What is St. Damien’s Confession Box?

If approved by the Holy See following a study and evaluation by competent Church authority, the StDamien Confession Box, by permission of the bishop to be used in his diocese, becomes a special confessional inside the church which may be located alongside other traditional confessionals.  For security purposes, this may also be located in a separate room where the priest and the penitent can use the two laptops placed on top of  a table, with them sitting along side  or  facing each other. What makes it special is its ability to allow deaf people and those who have speech difficulties to participate better in the Sacrament of Reconciliation.

Is there a variety of deafness and speech-related disabilities?

Yes, from mild hard-of-hearing to profound deafness. There are also several larynx-related disorders including permanent tracheotomy, laryngeal cancer, and aphonia (partial or total voice loss).  Another form of disability related to the voice box is a disorder of speech behavior marked by involuntary pauses in speech.  StDamien Confession Box intends to be of use to all people with various deafness and speech-related disabilities.

Why is there a need for such special confessional?

This tool is aimed primarily at deaf people who cannot hear and those with speech impediments who may not be able to communicate effectively to the priest hearing their confession.  Most priests are also not trained or proficient enough in sign language conversation.

Can they use an interpreter in making their confession?

Yes, they can, provided they find an approved interpreter which is neither easy to do nor readily possible.  The StDamien Confession Box, when installed inside the church in a modified ordinary confessional  or in a separate room,  will be readily available all the time.

Can they write their confession and give it to the priest?

Yes, they can. For this you need a writing paper and a pen or pencil. Your handwriting must also be legible enough to be read by the priest.  Written notes need to be completely discarded or, if possible, burned.  But the problem in writing is that it is very cumbersome. Today people are not used to writing in longhand any more. Even writing in block letters does not make it any easier for both the penitent and the priest. Today, people are more familiar with typing on a keyboard. And besides it’s faster and easier to edit and delete.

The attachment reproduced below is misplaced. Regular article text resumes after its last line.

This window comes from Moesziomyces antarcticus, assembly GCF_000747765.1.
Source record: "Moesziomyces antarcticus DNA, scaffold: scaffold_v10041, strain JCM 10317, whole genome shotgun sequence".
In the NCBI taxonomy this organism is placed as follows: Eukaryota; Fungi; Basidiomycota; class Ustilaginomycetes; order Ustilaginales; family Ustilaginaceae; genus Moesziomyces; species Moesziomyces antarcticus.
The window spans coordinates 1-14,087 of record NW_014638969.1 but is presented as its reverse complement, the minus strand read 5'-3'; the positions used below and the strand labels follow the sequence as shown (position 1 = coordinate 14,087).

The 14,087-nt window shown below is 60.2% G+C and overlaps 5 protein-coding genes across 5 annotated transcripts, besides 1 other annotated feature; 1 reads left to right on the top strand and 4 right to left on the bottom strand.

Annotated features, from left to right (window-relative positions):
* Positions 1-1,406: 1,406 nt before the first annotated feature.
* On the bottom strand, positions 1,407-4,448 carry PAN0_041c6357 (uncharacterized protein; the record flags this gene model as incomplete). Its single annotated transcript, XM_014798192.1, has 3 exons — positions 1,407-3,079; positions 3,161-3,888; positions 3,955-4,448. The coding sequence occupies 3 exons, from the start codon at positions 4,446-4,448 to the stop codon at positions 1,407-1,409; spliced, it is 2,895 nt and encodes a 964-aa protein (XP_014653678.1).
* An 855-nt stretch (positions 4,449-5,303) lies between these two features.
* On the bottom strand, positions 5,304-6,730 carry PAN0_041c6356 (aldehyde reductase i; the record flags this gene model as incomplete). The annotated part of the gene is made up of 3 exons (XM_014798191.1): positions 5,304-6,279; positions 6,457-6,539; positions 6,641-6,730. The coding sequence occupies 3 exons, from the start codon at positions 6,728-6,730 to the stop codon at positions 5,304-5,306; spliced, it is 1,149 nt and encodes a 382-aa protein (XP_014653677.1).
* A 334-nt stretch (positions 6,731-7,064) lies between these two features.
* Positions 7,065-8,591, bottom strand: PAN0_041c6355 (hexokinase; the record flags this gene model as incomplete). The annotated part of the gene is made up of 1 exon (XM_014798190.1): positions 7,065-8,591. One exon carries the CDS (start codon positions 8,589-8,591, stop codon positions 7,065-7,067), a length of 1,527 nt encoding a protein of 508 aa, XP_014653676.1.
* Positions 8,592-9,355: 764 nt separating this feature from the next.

Where will the penitent and the priest write in StDamien Confession Box?

Using the keyboard of an ordinary laptop computer specially setup to connect exclusively with one other laptop, the penitent and priest will type and send their messages to each other via the special software running on both computers. The penitent’s laptop is located in the penitent’s side of the confessional, while the priest’s at his side.  Both laptops have functionalities restricted only for use during confession.  They cannot be used for other purposes.

So both the priest and the penitent write on their individual laptops?

Yes, these two laptops are linked together by a special wire or cable that does not use any other electronic device.

How is it possible that they can write to each other without using a wireless connection?

Very simple. The two computers are re-configured to accept signals coming in and from a specially designed software application that allows the two users to communicate through a special physical wire. It is therefore a two-way secured computer communication system via Ethernet connection, which does not connect to the internet.  The signals between the two computers are contained or isolated between them.  There is no possibility of the signal travelling somewhere else.  There is a password embedded in the computer of the priest so that only authorized people can use it.

Is this confession considered done by electronic means?

Yes it is. But it is no more electronic than using an evolved or improved electric typewriter.

How can you be sure no third party  can read what is written by the penitent and the priest to each other?

All communication capabilities of both computers such as WiFi, Bluetooth, and dial-up connections are disabled, downgraded, uninstalled, or removed. The network pairing is without any server and no other computer device is able to join the connection. Cross-cable physical cable is used. The messages are not stored anywhere after the confession.

Are the Church directives on the Sacrament of Reconciliation or Penance respected and applied?

Yes. In the first place the “matter and form” of the sacrament are present. Secondly, the priest and penitent are present to each other; and thirdly, the priest verbally pronounces the prayer of absolution whether he is heard or not.